How smaller rivals beat Wipro and Infosys and turned India’s IT sector upside down

There are new players and new tricks in India’s outsourcing sector.
There are new players and new tricks in India’s outsourcing sector.
Image: AP Photo/Aijaz Rahi
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The players in India’s $108 billion information-technology industry are realigning. Finally.

While pioneers like Infosys and Wipro have been caught wrong footed, agile rivals are banking on aggression and vision to grow their businesses.

Today, shares of India’s third largest software provider Wipro fell more than 8% as the management said revenue would grow 1.3%, at best, in the next quarter. Earlier in April, India’s second largest software exporter Infosys lost more than a fifth of its value in a single trading session after it gave a disappointing annual revenue growth forecast of 6-10%. While Wipro is optimistic about a turnaround later in the year, Infosys admitted that the tough macroeconomic conditions would hamper the company’s performance. “There is uncertainty all around us. I don’t believe that this is something we can wish away,” said Infosys CEO SD Shibulal.

But how then to explain Tata Consultancy Services? TCS, as it is better known, is decidedly bullish on its near future. India’s largest software exporter is confident of beating IT industry body Nasscom’s estimate of 12-14% revenue growth for 2013-14.  “The global economic environment is providing us with many new opportunities,” said CEO N Chandrasekaran. “We are going to have a better year this year.”

Smaller rival HCL Technologies also delighted investors with a strong operational performance and robust guidance. Speaking to the Economic Times, CEO Anant Gupta said, “We continue to feel bullish on that (outsourcing) market and we are making investments in sales, presales, and customer acquisition.”

The divergence in outlook can be partly explained by the differences in the management structures and strategies adopted by these firms. Wipro’s growth has been hampered by organizational flux. In January 2011, the company fired its co-CEOs ending an ill-fated experiment that was started just before the global economic meltdown in 2008. In November 2012, the management decided to spin off its non-IT businesses to focus on its technology operations and “accelerate investments necessary to capitalize on market growth opportunities.”

Infosys’ reliance on a high-margin business backfired when clients preferred to save costs to tide themselves over the global slowdown. In late 2010, the company unveiled its new strategy, Infosys 3.0. The plan was to reduce its dependence on conventional information technology services and garner at least one-third of its revenue from new areas such as mobility, cloud computing and data analytics. The $100 million initiative was slow to take off and Infosys has been forced to offer discounts and be more flexible on margins to boost its growth prospects. The firm has also been hobbled by a rigid management structure that has allowed only founders to become CEOs so far.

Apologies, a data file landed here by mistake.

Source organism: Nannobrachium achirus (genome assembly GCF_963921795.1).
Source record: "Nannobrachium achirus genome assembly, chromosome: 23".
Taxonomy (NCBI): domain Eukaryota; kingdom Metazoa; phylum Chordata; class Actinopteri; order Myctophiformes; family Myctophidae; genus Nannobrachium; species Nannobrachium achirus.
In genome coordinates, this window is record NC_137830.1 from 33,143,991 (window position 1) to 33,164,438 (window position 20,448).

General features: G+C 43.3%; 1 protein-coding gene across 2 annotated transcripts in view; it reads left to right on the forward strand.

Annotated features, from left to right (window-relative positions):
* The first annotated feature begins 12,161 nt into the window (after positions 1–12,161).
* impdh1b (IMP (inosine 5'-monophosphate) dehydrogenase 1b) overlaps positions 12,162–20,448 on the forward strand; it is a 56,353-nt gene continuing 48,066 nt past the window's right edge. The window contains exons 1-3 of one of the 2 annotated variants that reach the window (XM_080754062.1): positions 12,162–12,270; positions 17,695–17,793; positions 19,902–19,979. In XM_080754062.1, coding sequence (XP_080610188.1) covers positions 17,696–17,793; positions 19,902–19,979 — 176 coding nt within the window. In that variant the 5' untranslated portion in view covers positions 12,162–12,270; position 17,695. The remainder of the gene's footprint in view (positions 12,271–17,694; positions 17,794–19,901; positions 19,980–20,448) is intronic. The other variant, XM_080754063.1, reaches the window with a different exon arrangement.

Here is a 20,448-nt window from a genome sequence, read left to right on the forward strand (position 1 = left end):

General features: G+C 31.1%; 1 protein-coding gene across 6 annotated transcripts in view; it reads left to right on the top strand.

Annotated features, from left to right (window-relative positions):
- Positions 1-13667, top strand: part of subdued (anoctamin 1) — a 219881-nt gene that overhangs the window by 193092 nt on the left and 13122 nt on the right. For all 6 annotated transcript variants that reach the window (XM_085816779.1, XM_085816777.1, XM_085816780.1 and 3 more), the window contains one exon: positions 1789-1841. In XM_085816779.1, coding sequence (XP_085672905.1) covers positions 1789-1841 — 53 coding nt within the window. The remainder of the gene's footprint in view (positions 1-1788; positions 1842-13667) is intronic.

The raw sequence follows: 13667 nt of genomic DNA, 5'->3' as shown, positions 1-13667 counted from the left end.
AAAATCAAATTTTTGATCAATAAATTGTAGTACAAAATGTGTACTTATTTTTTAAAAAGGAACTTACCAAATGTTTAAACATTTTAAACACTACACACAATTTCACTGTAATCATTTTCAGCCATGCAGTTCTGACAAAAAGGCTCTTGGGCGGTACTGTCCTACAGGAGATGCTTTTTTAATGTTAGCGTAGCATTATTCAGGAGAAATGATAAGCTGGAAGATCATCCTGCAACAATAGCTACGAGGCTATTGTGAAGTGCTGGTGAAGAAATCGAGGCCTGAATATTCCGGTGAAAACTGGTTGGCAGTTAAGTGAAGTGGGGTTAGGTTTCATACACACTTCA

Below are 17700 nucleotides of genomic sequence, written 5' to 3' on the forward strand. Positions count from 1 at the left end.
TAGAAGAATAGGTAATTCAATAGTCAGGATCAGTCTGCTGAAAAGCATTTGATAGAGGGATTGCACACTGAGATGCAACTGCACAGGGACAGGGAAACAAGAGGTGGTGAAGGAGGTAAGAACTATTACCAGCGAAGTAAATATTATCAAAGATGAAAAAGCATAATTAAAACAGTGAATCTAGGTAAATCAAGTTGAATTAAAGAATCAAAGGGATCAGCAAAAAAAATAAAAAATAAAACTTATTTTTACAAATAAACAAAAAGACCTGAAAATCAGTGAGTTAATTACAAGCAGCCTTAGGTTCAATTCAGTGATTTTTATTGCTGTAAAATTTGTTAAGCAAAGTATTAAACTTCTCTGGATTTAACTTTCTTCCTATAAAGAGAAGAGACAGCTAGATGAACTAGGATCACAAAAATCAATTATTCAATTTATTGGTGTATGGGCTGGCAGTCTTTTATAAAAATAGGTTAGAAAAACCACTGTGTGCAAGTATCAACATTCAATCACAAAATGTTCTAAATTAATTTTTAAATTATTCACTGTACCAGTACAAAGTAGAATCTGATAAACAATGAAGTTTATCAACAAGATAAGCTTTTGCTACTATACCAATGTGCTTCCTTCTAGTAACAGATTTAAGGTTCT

In the meantime, Infosys’ rivals have been far more aggressive in adding new businesses. TCS has expanded into new geographies and service lines and is focused on winning orders from fewer, larger outsourcing customers. The firm, which has over 275,000 employees, is also looking to grow inorganically. Earlier this month, TCS announced the acquisition of French IT services company Alti SA for $98 million.

HCL Tech has adopted a leaner approach. The firm manages to keep a lid on hiring by focusing on non-linear growth, where revenue expansion is not linked to increase in headcount. HCL Tech has aggressively expanded its infrastructure management business, which now accounts for 30% of its revenues, even though the new business delivers lower margins than the traditional software service verticals.

Nasdaq-listed Cognizant, which employs a majority of its 150,000 plus employees in India, has consistently outpaced rivals like Infosys and Wipro by offering superior customer service at lower margins. The company has a “three-in-a-box” model—where a senior business leader works closely with a project delivery head and a consultant for each large customer account. This ensures that the front-end sales and customer-facing staff are empowered to make decisions quickly. Cognizant operates with margins of under 20%, significantly lower than TCS and Infosys, which have enjoyed margins of between 20-25%.

The growing divergence in the Indian IT field comes at a time when the industry is facing rising wages, less plentiful visas, and growing competition from cheaper destinations. The business itself is seeing drastic changes with the rise of the outcome-based model, where outsourcing companies start earning revenues only once project implementation is complete and clients make payments on a pay-per-use basis.

The companies that have embraced change are already reaping the benefits. The message for the rest is clear: adapt quickly or risk becoming irrelevant.